A8: There isn't a complete list of the differences, but here is a partial list.

The 1996 version:
  • fixes several bugs that were present in the D6.0 system;
  • includes support for cartridge tapes;
  • uses the Resource Manager (RM) rather than HASP as its spooling system;
  • has support for user programs that use 31-bit addressing;
  • has new versions of the CMDSTAT programs, CMDPIKUP (*CMD) and CMDTAPE (*DWB) written in PLUS; and
  • several utility job programs, broadcast, init, signonm, and stop, were rewritten in PLUS.

Q9: Should someone wait for the 1996 IPLable version or start working with the D6.0 or D6.0A versions now?

A9: This will depend on how much time you have, how much effort you want to put into getting a version of MTS running, and how soon you want to be able to run MTS.  Getting MTS working from scratch using D6.0 will take much more effort than working with the pre-built D6.0A version or the 1996 IPLable system when it becomes available. For many people installing the D6.0 starter system from "tape" is likely to be a frustrating experience. There are certainly bugs in the D6.0 version that were fixed after D6.0 was released in 1988. The pre-built D6.0A IPLable version is available now and fixes some of those bugs. It isn't yet clear exactly how long it will take to make the 1996 IPLable version of MTS available, but it is likely to take several months and possibly longer. Some people will want the experience of making a version of MTS available from "scratch" and so will be happy to start working with D6.0 now. Others will want to skip that work and will use the pre-built D6.0A version or wait for the 1996 IPLable version to become available.

Q10: Is there an e-mail list or group where issues related to running MTS under Hercules are discussed?

A10: Yes.  Such discussions started out on the main Hercules-390 Yahoo group e-mail list, but moved to the new H390-MTS Yahoo group at the start of 2012. You need to join the groups to receive messages from and post messages to both of these lists.

For H390-MTS go to:
       http://tech.groups.yahoo.com/group/H390-MTS/

For Hercules-390 go to:
       http://tech.groups.yahoo.com/group/hercules-390/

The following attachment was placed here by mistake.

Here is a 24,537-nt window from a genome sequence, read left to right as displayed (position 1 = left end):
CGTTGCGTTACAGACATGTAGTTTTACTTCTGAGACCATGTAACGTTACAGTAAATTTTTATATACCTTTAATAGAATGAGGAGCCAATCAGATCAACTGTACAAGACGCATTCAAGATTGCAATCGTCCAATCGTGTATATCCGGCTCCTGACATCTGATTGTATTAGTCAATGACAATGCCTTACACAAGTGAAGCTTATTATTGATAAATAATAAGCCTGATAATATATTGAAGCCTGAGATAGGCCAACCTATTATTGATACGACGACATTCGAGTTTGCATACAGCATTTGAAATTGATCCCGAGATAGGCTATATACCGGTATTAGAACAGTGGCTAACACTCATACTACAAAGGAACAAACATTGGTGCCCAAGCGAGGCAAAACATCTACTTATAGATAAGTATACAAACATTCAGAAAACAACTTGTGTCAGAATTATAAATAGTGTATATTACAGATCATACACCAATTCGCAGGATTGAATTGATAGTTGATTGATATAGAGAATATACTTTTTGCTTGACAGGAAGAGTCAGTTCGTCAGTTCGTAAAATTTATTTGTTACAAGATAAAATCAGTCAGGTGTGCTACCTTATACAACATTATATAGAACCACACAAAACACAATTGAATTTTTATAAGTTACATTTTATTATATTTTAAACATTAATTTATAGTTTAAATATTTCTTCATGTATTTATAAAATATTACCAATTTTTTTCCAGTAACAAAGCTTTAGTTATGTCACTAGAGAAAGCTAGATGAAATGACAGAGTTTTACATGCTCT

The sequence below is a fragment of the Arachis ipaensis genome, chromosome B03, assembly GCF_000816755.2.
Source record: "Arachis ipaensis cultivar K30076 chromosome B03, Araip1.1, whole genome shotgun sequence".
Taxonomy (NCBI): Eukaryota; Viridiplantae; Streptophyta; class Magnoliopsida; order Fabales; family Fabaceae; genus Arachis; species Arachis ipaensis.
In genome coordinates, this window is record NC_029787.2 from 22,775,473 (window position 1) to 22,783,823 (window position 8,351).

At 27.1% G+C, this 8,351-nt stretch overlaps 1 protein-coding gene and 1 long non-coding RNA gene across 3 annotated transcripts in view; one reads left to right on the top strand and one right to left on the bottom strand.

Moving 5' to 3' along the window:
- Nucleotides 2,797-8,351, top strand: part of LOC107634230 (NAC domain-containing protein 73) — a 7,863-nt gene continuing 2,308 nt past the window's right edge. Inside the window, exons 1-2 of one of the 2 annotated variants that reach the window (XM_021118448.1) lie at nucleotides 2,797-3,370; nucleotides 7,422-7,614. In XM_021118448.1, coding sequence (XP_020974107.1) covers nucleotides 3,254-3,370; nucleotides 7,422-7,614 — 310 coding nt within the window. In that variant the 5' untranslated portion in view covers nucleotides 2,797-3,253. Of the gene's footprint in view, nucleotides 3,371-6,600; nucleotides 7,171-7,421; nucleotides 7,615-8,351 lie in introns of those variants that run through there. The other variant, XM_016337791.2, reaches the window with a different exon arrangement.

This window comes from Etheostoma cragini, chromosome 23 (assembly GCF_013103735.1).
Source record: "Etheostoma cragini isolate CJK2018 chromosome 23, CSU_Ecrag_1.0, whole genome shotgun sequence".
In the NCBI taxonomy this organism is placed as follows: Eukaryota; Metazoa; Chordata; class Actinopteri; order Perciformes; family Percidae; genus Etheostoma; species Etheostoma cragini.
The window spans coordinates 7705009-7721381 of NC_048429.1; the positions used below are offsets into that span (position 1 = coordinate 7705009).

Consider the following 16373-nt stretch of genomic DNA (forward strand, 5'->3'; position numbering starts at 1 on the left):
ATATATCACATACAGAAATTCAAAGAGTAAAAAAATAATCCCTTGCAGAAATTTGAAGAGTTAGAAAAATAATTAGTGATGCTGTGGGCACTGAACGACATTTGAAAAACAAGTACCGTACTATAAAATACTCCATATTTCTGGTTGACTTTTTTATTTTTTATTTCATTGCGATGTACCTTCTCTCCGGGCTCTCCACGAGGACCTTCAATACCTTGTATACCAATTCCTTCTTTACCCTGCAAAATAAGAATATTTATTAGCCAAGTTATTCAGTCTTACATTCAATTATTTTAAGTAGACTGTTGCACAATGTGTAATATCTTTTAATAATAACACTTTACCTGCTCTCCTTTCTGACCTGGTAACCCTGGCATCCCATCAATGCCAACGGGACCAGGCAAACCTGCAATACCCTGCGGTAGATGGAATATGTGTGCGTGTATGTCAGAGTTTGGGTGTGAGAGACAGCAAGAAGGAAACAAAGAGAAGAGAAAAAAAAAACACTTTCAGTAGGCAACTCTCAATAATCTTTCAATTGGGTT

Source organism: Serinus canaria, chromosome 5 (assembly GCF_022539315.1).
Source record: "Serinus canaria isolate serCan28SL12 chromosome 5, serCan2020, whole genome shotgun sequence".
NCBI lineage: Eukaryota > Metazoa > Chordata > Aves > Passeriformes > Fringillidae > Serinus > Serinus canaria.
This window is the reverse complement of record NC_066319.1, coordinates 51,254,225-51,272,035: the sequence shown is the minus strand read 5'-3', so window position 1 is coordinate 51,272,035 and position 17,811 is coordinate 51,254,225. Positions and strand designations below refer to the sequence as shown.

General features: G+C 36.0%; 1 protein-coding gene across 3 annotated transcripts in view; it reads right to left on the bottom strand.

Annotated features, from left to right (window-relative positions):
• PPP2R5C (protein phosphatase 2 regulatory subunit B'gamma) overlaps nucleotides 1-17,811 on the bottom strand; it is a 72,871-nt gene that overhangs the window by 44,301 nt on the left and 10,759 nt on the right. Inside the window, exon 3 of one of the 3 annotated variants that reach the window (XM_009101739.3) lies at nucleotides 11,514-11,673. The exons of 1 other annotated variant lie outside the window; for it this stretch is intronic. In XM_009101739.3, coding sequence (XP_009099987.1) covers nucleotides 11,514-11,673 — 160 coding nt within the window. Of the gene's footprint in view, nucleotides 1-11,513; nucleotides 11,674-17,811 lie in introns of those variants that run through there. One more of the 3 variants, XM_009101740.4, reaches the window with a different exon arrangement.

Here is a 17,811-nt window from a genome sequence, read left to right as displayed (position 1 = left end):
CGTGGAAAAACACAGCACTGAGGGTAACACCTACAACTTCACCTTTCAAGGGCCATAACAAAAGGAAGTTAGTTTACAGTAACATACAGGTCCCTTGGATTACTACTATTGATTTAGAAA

Q11: If someone wants to try running the D6.0A version of MTS using Hercules, how do they get started?

A11: Start by reading the following documents that are available in the MTS Software Archive at Bitsavers.org:
  • README.txt;
  • COPYRIGHT.txt;
  • D6.0-NOTES.txt; and
  • D6.0-NEWSYS.txt.
Next read the rest of this FAQ.

The documents listed above plus several others are also available as Web pages or PDF files at:

    http://archive.michigan-terminal-system.org/documentation#TOC-MTS-Distributions

If you don't know much about MTS, you'll want to look at some of the MTS Volumes. MTS Volume 1 is a good place to start. MTS Volume 2 documents the public files that are available under MTS. MTS Volume 4 contains information on terminal support in MTS including the 3270 display. Some versions of MTS Volume 4 did not include the 3270 description, but the PDF files available at Bitsavers.org and in Deep Blue do. A list of MTS Documentation is available on the MTS Archive Web site: http://archive.michigan-terminal-system.org/documentation. Some of the documentation listed postdates D6.0 (1988). Tutorial and other documents are available online from the Hathi Trust Digital Library, see: http://babel.hathitrust.org/cgi/mb?a=listis;c=1889583521.

If you don't know much about Hercules, you'll want to look at some of the documentation available at http://www.hercules-390.eu/ and you will need a version of a 3270 terminal emulator to use as an MTS Operator's console and as an MTS terminal. See:

    http://archive.michigan-terminal-system.org/discussions/mts-today/3270terminalemulators

When you are ready, follow the instructions in the NEWSYS.txt writeup. A summary of the necessary steps is provided at the end of this FAQ.

Q12: What does a Hercules configuration file to run MTS look like?

A12: A sample Hercules configuration file is available at http://archive.michigan-terminal-system.org/documentation/documents/MTSD6.0A.cnf. A listing of this file is included near the end of this FAQ.

Q13: Omitted

Q14: When I try to use the $Mount command to mount a simulated magnetic tape, an error occurs. What do I need to do differently?

A14: When mounting tapes use the generic tape name "MTS:TAPEn" on the $Mount command where "n" is a digit from 0 to 9.

For example:
   $Mount MTS:TAPEn 9TP *T* lbltype=VLO vol=volumelabel
   $Run *FS 0=*T*
   list (n)    [n is the number of the file on the *FS tape
                that you want to restore]
   restore (n)
    . . .
   stop
   $Release *T*

where: